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Miniter v. Moon

February 16, 2010

RICHARD MINITER, PLAINTIFF,
v.
SUN MYUNG MOON ET AL., DEFENDANT.



The opinion of the court was delivered by: Ricardo M. Urbina United States District Judge

Re Document No.: 2

MEMORANDUM OPINION

DENYING THE PLAINTIFF'S MOTION FOR A PRELIMINARY INJUNCTION

I. INTRODUCTION

This matter is before the court on the plaintiff's motion for a preliminary injunction. The plaintiff, a former employee of defendant the Washington Times brings suit against the Washington Times, LLC ("the Washington Times" or "the newspaper") and other defendants alleging breach of contract, promissory estoppel, intentional infliction of emotional distress, false light, unfair trade practices and violations of the Lanham Act, 28 U.S.C. § 1125(b). The plaintiff seeks an order enjoining the defendants from "dissipating, moving, hiding, or secreting their assets" during the pendency of this litigation. Because the plaintiff has failed to demonstrate a substantial likelihood of success on the merits or irreparable injury, the court denies his motion for a preliminary injunction.

II. FACTUAL & PROCEDURAL BACKGROUND

The plaintiff worked for the Washington Times from February 2009 through September 2009. Compl. ¶¶ 45, 67; Washington Times's Answer ("Answer") ¶¶ 45, 67. The plaintiff was initially employed as a consultant and was eventually hired as the Editorial Page Editor and Vice President of Opinion. Compl. ¶¶ 25, 40; Answer ¶¶ 25, 40. Defendant Sun Myung Moon allegedly controls the newspaper, as well as defendants Unification Church International, News World Communications, LLC of Delaware, News World Communications, Inc. and One Up Enterprises, Inc. Compl. ¶ 4. Defendant Preston Moon is, according to the plaintiff, the son of Sun Myung Moon and the plaintiff alleges that Preston Moon also exerts control over the corporate defendants. Id. ¶ 6. Defendant Beth Wolffe and her firm provide legal representation to the Washington Times. Id. ¶ 9; Answer ¶ 9. The other individually named defendants are employees of the Washington Times. Compl. ¶¶ 7-8; Answer ¶¶ 7-8.

In July 2009, defendant Sonya Jenkins, Vice President of Human Resources for the Washington Times and Thomas McDevitt, the then-President and Publisher of the newspaper, called the plaintiff into a meeting and instructed the plaintiff to begin working from home pending an investigation into his management practices. Compl. ¶¶ 8, 18, 55-56, 60; Answer ¶¶ 8, 18, 55-56, 60. The plaintiff alleges that neither Jenkins nor McDevitt provided any explanation for taking this action, and the plaintiff contends that it was taken in retaliation for an earlier encounter with Jenkins.*fn1 Compl. ¶¶ 60-62.

On September 22, 2009, Jenkins notified the plaintiff that the newspaper would stop paying him if he did not sign a new employment contract. Id. ¶ 67; Answer ¶ 67. The new contract included different job duties and a reduction in the plaintiff's base salary, Compl. ¶ 66; Answer ¶ 66, and "was completely incongruent with [the plaintiff's] career goals and expertise," Compl. ¶ 66.

The plaintiff filed suit on December 8, 2009, alleging breach of contract, promissory estoppel, intentional infliction of emotional distress, false light, unfair trade practices and violations of the Lanham Act. Compl. ¶¶ 82-98. The plaintiff seeks a preliminary injunction prohibiting the newspaper*fn2 from "dissipating, disposing of or secreting assets, and from destroying or hiding evidence." Pl.'s Mot. at 4. The motion is now ripe and the court turns now to the applicable legal standard and the parties' arguments.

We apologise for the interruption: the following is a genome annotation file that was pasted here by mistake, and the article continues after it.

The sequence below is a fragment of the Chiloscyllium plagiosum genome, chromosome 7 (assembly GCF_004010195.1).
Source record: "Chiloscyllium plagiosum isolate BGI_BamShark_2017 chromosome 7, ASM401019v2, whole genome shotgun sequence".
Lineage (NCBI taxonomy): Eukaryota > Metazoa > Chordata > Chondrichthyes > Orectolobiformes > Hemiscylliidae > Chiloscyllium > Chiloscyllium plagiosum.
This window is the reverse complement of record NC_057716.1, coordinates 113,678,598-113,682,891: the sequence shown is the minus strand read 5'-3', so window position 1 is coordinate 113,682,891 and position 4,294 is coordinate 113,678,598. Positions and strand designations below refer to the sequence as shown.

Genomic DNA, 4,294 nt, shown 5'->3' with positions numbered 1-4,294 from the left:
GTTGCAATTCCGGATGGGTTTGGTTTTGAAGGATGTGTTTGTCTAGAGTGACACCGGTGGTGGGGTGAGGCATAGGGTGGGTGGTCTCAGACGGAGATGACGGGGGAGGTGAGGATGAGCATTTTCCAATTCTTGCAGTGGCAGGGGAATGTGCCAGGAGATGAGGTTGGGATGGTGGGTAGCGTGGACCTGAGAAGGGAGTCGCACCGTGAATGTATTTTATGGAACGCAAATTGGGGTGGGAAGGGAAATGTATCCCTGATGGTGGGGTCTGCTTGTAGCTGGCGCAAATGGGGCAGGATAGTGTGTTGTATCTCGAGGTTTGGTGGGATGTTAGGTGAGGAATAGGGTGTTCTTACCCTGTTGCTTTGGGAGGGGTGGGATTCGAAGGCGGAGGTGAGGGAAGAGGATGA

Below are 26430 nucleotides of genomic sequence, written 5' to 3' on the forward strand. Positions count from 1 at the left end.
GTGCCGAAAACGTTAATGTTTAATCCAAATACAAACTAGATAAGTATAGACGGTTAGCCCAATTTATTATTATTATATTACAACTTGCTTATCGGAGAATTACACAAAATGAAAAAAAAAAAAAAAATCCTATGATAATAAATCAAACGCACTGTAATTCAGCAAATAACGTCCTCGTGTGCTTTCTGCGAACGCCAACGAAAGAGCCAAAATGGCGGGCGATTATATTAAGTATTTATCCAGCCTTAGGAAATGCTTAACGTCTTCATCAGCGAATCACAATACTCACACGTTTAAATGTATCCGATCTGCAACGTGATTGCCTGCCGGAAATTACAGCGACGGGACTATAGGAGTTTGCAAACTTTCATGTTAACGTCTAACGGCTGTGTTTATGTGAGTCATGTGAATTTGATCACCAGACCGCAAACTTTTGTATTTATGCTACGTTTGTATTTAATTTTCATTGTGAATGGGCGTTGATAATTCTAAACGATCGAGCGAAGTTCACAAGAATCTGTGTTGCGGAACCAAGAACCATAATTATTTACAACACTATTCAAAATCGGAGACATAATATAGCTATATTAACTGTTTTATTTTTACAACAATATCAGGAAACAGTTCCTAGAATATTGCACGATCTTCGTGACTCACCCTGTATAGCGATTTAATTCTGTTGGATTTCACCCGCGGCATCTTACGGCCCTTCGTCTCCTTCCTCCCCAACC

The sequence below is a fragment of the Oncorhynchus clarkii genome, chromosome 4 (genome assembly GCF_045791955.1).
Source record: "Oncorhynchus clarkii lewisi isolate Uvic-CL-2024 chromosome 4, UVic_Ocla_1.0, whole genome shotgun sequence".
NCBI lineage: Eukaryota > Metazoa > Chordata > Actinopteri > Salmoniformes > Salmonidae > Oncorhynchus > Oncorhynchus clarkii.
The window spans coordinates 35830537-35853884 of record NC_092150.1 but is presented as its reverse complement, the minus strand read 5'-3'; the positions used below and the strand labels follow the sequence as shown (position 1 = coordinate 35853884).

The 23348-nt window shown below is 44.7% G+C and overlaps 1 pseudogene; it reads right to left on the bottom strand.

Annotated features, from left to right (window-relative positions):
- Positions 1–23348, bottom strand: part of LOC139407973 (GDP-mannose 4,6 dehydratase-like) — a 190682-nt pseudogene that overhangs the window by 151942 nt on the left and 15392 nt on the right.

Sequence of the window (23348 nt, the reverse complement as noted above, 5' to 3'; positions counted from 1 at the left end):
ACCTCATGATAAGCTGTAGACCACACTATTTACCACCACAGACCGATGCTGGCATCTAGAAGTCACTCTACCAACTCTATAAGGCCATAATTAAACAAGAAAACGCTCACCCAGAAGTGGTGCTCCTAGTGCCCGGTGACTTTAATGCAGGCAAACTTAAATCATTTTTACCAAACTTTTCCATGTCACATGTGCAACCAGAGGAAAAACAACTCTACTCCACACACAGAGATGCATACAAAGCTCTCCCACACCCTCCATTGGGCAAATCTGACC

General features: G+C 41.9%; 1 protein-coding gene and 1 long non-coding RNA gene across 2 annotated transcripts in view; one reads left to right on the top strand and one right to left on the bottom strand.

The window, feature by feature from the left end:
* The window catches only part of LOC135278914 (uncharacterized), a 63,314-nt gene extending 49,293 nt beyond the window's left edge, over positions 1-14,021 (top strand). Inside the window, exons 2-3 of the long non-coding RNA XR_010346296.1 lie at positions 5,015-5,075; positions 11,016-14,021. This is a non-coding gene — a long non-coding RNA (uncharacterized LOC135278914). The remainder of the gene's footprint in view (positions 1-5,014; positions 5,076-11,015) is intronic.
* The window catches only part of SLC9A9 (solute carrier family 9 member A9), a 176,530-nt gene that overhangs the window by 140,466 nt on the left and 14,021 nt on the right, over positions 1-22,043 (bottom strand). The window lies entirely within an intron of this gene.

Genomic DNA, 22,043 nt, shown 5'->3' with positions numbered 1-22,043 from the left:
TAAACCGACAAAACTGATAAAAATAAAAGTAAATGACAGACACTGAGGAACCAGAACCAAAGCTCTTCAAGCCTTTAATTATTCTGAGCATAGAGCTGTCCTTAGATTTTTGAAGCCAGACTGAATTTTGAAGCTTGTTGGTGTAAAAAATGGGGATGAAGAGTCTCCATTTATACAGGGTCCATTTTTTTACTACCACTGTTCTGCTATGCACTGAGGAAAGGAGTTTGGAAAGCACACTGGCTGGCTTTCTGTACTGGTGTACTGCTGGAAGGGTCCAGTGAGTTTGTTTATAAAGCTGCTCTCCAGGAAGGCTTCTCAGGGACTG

III. ANALYSIS

A. Legal Standard for Injunctive Relief

This court may issue interim injunctive relief only when the movant demonstrates "[1] that he is likely to succeed on the merits, [2] that he is likely to suffer irreparable harm in the absence of preliminary relief, [3] that the balance of equities tips in his favor, and [4] that an injunction is in the public interest." Winter v. Natural Res. Def. Council, Inc., 129 S.Ct. 365, 374 (2008) (citing Munaf v. Geren, 128 S.Ct. 2207, 2218-19 (2008)). It is particularly important for the movant to demonstrate a likelihood of success on the merits. Cf. Benten v. Kessler, 505 U.S. 1084, 1085 (1992) (per curiam). Indeed, absent a "substantial indication" of likely success on the merits, "there would be no justification for the court's intrusion into the ordinary processes of administration and judicial review." Am. Bankers Ass'n v. Nat'l Credit Union Admin., 38 F. Supp. 2d 114, 140 (D.D.C. 1999) (internal quotation omitted).

The other critical factor in the injunctive relief analysis is irreparable injury. A movant must "demonstrate that irreparable injury is likely in the absence of an injunction." Winter, 129 S.Ct. at 375 (citing Los Angeles v. Lyons, 461 U.S. 95, 103 (1983)). Indeed, if a party fails to make a sufficient showing of irreparable injury, the court may deny the motion for injunctive relief without considering the other factors. CityFed Fin. Corp. v. Office of Thrift Supervision, 58 F.3d 738, 747 (D.C. Cir. 1986).Provided the plaintiff demonstrates a likelihood of success on the merits and of irreparable injury, the court "must balance the competing claims of injury and must consider the effect on each party of the granting or withholding of the requested relief." Amoco Prod. Co. v. Gambell, 480 U.S. 531, ...


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